It's difficult to find a more sustainable and durable building material than bamboo. It has been the go-to material for large and small construction projects in Asia for centuries. Moso bamboo (Phyllostachys edulis) is the most popular lumber species. It thrives in temperate climates —as far north as USDA zone 6—and once established, it grows several feet per day to produce a building material with a hardness comparable to oak. You can grow your own moso bamboo—as well as many other species—in many parts of North America, but it's important to treat it before using it, or it will get quickly damaged by pests and rot. Many bamboo producers treat furniture-grade bamboo by soaking it in a boron solution.

Bamboo furniture and overhanging bamboo plant.
credit: Photo by Daniel Park on Unsplash
Laminated bamboo lumber provides a sustainable material for contemporary furniture.

Mixing a Treatment Solution

A typical boron solution consists of two easy-to-find chemicals: borax and boric acid. Borax is available in most supermarkets in the laundry section. Bamboo producers sometimes substitute borax with a boron-based fertilizer. Boric acid is slightly more toxic than borax, though not dangerously so; and because it's often used for pest control, it's available at drug stores. While producers use a variety of formulae, the general idea is to create an approximate 10 percent boron solution. Here's a simple mixing procedure using borax and boric acid:

Step 1

Heat Water

Heat four liters (1 U.S. gallon) of water. Borax and boric acid dissolve faster in hot water than they do in cold.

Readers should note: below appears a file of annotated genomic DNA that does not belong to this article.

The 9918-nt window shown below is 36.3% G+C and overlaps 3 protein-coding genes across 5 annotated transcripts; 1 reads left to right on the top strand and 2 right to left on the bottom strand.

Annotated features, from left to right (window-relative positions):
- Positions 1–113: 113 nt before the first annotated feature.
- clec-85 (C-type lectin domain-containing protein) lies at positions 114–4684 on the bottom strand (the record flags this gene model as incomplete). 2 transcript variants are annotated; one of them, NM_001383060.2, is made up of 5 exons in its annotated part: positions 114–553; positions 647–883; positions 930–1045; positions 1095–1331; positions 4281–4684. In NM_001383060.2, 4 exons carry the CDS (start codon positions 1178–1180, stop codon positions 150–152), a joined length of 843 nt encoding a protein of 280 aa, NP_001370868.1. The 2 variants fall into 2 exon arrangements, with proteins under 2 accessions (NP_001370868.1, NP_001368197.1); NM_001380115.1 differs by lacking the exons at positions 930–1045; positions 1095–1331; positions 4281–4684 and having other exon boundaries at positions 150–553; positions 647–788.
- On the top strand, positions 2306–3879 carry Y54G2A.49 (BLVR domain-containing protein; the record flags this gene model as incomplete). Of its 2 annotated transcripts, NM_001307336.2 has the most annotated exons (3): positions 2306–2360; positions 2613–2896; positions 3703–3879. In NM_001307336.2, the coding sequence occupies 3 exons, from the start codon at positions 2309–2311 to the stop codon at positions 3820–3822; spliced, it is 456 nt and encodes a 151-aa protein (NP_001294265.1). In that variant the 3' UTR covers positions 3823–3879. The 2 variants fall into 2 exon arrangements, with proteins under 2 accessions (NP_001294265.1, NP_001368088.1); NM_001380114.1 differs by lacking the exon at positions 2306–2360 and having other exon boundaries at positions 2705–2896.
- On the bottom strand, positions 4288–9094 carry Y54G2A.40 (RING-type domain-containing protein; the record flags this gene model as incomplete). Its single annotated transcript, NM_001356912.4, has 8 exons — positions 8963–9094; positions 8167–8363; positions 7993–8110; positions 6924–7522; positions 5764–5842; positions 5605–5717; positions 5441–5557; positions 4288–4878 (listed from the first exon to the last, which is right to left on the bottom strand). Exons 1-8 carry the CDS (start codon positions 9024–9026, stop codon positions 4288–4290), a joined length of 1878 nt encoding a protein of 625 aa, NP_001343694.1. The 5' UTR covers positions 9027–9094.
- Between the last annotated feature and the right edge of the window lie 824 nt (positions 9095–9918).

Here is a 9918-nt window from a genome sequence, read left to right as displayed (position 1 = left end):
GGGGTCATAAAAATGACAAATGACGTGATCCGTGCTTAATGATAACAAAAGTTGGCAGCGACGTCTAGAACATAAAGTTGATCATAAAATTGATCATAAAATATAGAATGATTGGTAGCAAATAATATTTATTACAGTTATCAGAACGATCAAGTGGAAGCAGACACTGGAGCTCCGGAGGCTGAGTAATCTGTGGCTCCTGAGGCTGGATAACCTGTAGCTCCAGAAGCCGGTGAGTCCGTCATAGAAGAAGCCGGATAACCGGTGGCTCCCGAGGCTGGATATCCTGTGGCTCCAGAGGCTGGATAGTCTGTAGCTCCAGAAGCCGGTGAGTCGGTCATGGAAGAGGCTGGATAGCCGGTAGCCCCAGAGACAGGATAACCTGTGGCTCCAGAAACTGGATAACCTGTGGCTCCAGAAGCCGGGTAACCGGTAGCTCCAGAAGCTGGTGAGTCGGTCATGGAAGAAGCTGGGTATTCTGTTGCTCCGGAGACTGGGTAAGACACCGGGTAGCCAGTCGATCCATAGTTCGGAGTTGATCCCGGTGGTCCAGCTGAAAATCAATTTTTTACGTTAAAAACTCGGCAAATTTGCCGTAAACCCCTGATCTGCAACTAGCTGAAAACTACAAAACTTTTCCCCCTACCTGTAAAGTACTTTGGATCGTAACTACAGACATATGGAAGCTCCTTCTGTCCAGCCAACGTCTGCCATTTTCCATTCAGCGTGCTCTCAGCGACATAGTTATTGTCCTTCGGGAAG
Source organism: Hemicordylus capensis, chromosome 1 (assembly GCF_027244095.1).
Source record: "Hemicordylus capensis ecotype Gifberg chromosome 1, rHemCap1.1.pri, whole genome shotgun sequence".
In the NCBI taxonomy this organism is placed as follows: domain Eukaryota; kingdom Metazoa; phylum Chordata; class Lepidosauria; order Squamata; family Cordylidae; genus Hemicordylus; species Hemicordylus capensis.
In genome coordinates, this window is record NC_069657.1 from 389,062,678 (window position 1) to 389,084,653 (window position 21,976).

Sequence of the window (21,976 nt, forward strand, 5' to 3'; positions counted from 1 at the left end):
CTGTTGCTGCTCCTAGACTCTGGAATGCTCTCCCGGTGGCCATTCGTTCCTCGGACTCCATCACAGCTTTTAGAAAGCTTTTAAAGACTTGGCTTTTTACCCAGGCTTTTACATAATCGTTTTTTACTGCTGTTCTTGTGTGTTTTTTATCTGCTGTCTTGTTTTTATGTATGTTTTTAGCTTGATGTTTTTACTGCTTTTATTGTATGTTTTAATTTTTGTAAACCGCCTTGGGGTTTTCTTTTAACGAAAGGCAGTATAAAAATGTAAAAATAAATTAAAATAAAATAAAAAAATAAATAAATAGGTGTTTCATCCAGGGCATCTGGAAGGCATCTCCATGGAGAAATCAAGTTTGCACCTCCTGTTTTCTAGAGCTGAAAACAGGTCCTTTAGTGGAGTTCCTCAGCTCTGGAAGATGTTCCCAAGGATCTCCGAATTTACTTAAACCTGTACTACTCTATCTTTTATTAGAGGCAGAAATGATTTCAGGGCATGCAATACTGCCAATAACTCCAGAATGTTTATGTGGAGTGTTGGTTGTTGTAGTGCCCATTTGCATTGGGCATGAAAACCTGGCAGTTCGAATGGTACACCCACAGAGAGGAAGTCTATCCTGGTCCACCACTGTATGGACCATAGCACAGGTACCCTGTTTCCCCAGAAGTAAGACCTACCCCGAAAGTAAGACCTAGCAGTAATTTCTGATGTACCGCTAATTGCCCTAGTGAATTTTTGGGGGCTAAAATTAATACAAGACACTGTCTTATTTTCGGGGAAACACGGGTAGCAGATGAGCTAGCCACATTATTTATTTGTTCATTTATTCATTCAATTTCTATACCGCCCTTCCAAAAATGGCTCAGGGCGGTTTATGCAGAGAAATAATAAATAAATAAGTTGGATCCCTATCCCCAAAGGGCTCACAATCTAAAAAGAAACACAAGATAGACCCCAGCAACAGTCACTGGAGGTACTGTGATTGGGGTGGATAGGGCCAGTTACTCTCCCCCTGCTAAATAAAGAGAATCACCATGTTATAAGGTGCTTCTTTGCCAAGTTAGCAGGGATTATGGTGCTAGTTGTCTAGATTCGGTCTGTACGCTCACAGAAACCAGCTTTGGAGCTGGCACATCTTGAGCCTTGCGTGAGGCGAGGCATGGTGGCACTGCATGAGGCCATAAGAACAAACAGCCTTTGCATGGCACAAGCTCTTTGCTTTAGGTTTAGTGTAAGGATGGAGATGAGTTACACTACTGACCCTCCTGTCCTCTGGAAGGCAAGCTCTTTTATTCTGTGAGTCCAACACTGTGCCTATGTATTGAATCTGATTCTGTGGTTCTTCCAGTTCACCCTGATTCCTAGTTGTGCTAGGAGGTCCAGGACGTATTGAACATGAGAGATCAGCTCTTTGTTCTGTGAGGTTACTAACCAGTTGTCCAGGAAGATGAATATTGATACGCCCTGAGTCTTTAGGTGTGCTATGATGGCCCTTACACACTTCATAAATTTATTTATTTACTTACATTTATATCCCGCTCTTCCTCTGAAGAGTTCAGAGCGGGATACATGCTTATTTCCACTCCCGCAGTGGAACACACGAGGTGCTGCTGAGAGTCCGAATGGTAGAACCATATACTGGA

Step 2

Add Borax and Boric Acid

Add 3.75 cups of borax and 2.5 cups of boric acid to the water. Stir until the powders are dissolved.

Step 3

Add Cold Water

Top off the solution with enough cold water to bring the volume to 10 liters (2.5 gallons).

Soaking the Bamboo

The bamboo should remain in the borax/boric acid solution for about a week, but freshly harvested bamboo doesn't have to be completely immersed. If it has been less than about four hours since the bamboo was cut, you can stand it in a bucket of solution, and the bamboo will suck the solution into its fibers. Otherwise, you need to soak the entire stalk in a trough long enough to contain it.

The soaking time depends on the size of the stalks. Small stalks suitable for furniture need to remain in solution for about one week. Larger stalks should remain about two weeks. If you stand the bamboo in a bucket or drum, you'll probably need to top off the boron solution as the stalks soak it up.

After soaking, remove the bamboo and stand it upright leaning against a building or fence in a sheltered location to allow the water will to drain to the bottom of the stalks and into the ground. Neither borax nor boric acid are toxic enough to harm the soil. You can also catch the drainage in a pan and reuse it. Drying time depends on humidity and sun exposure and is, on average, from two days to one week.

Other Treatment Methods

Bamboo producers sometimes treat raw stalks with a 1:10 copper sulfate solution, especially when using the bucket infusion method. To achieve this ratio, you add 100 grams of copper sulfate to one liter of water (0.88 pounds per gallon). You can stand the stalks in the solution or immerse them, and the treatment period is about the same.

Treating bamboo for use in outdoor construction projects is a bit more complex. The chemicals used, such as copper chrome arsenic (CCA), aren't recommended for household use and need to be applied under pressure to be effective. You can also coat the bamboo by spraying or brushing with creosote to render it suitable for ground contact.